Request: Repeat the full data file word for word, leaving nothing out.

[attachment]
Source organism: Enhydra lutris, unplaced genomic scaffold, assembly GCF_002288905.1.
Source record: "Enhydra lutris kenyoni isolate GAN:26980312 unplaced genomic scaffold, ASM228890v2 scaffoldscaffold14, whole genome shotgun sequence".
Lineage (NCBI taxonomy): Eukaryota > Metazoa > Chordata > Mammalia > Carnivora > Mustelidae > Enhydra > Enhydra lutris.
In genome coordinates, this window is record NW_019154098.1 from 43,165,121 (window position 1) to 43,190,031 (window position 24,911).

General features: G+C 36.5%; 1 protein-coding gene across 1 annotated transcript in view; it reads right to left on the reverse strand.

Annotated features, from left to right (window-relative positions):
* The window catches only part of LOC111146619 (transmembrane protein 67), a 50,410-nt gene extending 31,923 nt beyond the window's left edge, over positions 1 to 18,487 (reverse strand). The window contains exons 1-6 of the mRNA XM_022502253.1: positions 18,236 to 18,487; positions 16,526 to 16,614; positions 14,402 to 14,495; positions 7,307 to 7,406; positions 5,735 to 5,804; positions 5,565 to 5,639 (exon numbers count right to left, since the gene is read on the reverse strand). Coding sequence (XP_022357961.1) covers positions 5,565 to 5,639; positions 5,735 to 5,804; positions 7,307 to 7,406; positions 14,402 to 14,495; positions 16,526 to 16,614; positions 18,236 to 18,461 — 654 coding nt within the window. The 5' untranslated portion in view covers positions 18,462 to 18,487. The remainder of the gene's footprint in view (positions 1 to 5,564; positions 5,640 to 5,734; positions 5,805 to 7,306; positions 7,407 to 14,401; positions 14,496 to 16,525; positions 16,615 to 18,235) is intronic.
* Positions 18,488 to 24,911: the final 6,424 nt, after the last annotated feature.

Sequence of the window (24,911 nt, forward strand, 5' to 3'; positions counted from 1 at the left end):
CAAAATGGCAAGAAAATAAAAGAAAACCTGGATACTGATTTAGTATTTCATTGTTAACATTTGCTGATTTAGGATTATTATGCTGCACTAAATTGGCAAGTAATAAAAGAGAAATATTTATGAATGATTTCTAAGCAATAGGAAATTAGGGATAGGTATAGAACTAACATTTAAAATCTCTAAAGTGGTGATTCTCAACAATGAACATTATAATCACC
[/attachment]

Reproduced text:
Source organism: Enhydra lutris, unplaced genomic scaffold, assembly GCF_002288905.1.
Source record: "Enhydra lutris kenyoni isolate GAN:26980312 unplaced genomic scaffold, ASM228890v2 scaffoldscaffold14, whole genome shotgun sequence".
Lineage (NCBI taxonomy): Eukaryota > Metazoa > Chordata > Mammalia > Carnivora > Mustelidae > Enhydra > Enhydra lutris.
In genome coordinates, this window is record NW_019154098.1 from 43,165,121 (window position 1) to 43,190,031 (window position 24,911).

General features: G+C 36.5%; 1 protein-coding gene across 1 annotated transcript in view; it reads right to left on the reverse strand.

Annotated features, from left to right (window-relative positions):
* The window catches only part of LOC111146619 (transmembrane protein 67), a 50,410-nt gene extending 31,923 nt beyond the window's left edge, over positions 1 to 18,487 (reverse strand). The window contains exons 1-6 of the mRNA XM_022502253.1: positions 18,236 to 18,487; positions 16,526 to 16,614; positions 14,402 to 14,495; positions 7,307 to 7,406; positions 5,735 to 5,804; positions 5,565 to 5,639 (exon numbers count right to left, since the gene is read on the reverse strand). Coding sequence (XP_022357961.1) covers positions 5,565 to 5,639; positions 5,735 to 5,804; positions 7,307 to 7,406; positions 14,402 to 14,495; positions 16,526 to 16,614; positions 18,236 to 18,461 — 654 coding nt within the window. The 5' untranslated portion in view covers positions 18,462 to 18,487. The remainder of the gene's footprint in view (positions 1 to 5,564; positions 5,640 to 5,734; positions 5,805 to 7,306; positions 7,407 to 14,401; positions 14,496 to 16,525; positions 16,615 to 18,235) is intronic.
* Positions 18,488 to 24,911: the final 6,424 nt, after the last annotated feature.

Sequence of the window (24,911 nt, forward strand, 5' to 3'; positions counted from 1 at the left end):
CAAAATGGCAAGAAAATAAAAGAAAACCTGGATACTGATTTAGTATTTCATTGTTAACATTTGCTGATTTAGGATTATTATGCTGCACTAAATTGGCAAGTAATAAAAGAGAAATATTTATGAATGATTTCTAAGCAATAGGAAATTAGGGATAGGTATAGAACTAACATTTAAAATCTCTAAAGTGGTGATTCTCAACAATGAACATTATAATCACC